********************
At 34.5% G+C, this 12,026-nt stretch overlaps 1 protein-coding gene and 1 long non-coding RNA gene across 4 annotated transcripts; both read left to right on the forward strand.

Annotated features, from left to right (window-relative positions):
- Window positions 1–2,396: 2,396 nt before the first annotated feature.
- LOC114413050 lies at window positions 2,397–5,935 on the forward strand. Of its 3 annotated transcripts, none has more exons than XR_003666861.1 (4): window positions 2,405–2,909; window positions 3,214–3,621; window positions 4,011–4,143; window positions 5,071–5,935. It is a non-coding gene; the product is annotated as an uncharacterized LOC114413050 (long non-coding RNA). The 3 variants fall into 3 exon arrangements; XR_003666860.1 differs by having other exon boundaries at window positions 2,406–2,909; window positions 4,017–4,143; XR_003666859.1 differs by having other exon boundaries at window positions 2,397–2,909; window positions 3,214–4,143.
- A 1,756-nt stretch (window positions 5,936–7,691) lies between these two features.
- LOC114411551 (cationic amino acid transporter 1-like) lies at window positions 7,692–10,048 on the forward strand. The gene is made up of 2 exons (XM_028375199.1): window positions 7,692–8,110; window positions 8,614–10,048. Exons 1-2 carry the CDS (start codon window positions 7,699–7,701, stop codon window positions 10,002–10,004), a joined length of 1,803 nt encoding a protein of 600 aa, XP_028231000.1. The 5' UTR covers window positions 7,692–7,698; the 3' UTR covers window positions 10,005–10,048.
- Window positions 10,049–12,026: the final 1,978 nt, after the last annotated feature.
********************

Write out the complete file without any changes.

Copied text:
At 34.5% G+C, this 12,026-nt stretch overlaps 1 protein-coding gene and 1 long non-coding RNA gene across 4 annotated transcripts; both read left to right on the forward strand.

Annotated features, from left to right (window-relative positions):
- Window positions 1–2,396: 2,396 nt before the first annotated feature.
- LOC114413050 lies at window positions 2,397–5,935 on the forward strand. Of its 3 annotated transcripts, none has more exons than XR_003666861.1 (4): window positions 2,405–2,909; window positions 3,214–3,621; window positions 4,011–4,143; window positions 5,071–5,935. It is a non-coding gene; the product is annotated as an uncharacterized LOC114413050 (long non-coding RNA). The 3 variants fall into 3 exon arrangements; XR_003666860.1 differs by having other exon boundaries at window positions 2,406–2,909; window positions 4,017–4,143; XR_003666859.1 differs by having other exon boundaries at window positions 2,397–2,909; window positions 3,214–4,143.
- A 1,756-nt stretch (window positions 5,936–7,691) lies between these two features.
- LOC114411551 (cationic amino acid transporter 1-like) lies at window positions 7,692–10,048 on the forward strand. The gene is made up of 2 exons (XM_028375199.1): window positions 7,692–8,110; window positions 8,614–10,048. Exons 1-2 carry the CDS (start codon window positions 7,699–7,701, stop codon window positions 10,002–10,004), a joined length of 1,803 nt encoding a protein of 600 aa, XP_028231000.1. The 5' UTR covers window positions 7,692–7,698; the 3' UTR covers window positions 10,005–10,048.
- Window positions 10,049–12,026: the final 1,978 nt, after the last annotated feature.